The connection economy made real by connected consumers
We were obviously not the only ones predicting the emergence of this new reality. One of the books that helped shape our thinking was remarkably prescient in 2004. Here’s a great description of the “connection economy” from The Future Of Competition: co-creating a unique value with customers, by C K Prahalad and Venkat Ramaswamy (buy it at Amazon.co.uk, Amazon.com or Kalahari.net):
A profound, but silent, transformation of our society is afoot. Our industrial system is generating more goods and services than at any point in history, delivered through an ever-growing number of channels. Superstores, boutiques, online retailers, and discount stores proliferate, offering thousands of distinct products and services. This product variety is overwhelming to consumers. Am Ibuying the right digital camera? Am I getting the best treatment for my chronic ulcer? Am I signing up for the right service? Simultaneously, thanks to the propagation of cellphones, web sites, and media channels, consumers have increased access to more information, at greater speed and lower cost, than ever before. But who has the leisure and the proficiency needed to sort through and evaluate all these products and services? The burgeoning complexity of offerings, as well as the associated risks and rewards, confounds and frustrates most time-starved consumers. Product variety has not necessarily resulted in better consumer experiences.
For senior management, the situation is no better. Advances in digitisation, biotechnology, and smart materials are increasing opportunities to create fundamentally new products and services and transform businesses. Major discontinuitiesin the competitive landscape – ubiquitous connectivity, globalisation, industry deregulation, and technology convergence are blurring industry boundaries and product definitions. These discontinuities are releasing worldwide flows of information, capital, products, and ideas, allowing non-traditional competitors to upend the status quo. At the same time, competition is intensifying and profit margins are shrinking. Managers can no longer focus solely on costs, product and process quality, speed, and efficiency. For profitable growth, managers must also strive for new sources of innovation and creativity.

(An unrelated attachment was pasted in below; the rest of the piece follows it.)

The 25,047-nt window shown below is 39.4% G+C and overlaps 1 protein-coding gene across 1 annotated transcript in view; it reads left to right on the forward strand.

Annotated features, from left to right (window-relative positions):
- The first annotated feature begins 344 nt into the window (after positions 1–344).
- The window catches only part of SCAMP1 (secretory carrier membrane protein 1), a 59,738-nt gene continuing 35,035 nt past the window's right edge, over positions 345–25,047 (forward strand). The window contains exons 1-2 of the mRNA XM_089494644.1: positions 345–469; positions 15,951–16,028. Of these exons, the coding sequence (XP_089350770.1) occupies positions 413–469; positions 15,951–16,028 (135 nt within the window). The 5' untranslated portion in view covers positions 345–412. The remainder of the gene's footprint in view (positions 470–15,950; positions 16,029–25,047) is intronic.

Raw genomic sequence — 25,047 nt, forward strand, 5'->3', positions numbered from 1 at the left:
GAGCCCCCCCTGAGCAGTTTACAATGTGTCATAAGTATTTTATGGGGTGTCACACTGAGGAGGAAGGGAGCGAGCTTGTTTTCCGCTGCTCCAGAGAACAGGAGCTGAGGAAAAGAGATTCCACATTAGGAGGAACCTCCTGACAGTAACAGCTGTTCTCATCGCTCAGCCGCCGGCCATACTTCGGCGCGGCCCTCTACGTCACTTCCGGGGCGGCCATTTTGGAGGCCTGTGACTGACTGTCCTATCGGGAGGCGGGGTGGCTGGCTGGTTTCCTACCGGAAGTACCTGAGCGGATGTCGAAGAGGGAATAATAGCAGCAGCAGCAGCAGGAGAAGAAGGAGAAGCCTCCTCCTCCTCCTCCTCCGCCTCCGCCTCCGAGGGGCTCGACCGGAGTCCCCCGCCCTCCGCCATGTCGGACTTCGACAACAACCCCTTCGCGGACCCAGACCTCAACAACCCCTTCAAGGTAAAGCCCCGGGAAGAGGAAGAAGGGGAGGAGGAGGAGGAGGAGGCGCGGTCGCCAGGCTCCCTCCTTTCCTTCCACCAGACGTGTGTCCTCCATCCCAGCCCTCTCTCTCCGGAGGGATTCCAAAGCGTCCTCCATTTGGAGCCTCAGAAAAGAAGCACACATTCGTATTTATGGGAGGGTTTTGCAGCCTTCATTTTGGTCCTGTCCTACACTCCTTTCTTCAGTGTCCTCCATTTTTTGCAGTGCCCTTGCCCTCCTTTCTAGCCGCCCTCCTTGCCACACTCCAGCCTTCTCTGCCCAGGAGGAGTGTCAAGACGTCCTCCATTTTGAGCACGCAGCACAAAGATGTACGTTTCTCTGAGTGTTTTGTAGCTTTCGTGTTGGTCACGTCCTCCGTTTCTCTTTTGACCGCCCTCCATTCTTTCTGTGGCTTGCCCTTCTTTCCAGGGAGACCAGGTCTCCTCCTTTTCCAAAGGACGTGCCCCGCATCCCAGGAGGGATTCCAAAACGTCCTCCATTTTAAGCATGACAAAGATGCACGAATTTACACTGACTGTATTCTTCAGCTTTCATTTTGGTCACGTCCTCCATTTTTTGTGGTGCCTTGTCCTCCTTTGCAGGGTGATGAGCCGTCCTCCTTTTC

Thus, the paradox of the 21st-century economy: Consumers have more choices that yield less satisfaction. Top management has more strategic options that yield less value. Are we on the cusp of a new industrial system with characteristics different from those we now take for granted?…. The answer, we believe, lies in a different premise centered on co-creation of value. It begins with the changing role of the consumer in the industrial system.
The most basic change has been a shift in the role of the consumer – from isolated to connected, from unaware to informed, from passive to active. The impact of the connected, informed, and active consumer is manifest in many ways.”
The Future Of Competition: co-creating a unique value with customers, by C K Prahalad and Venkat Ramaswamy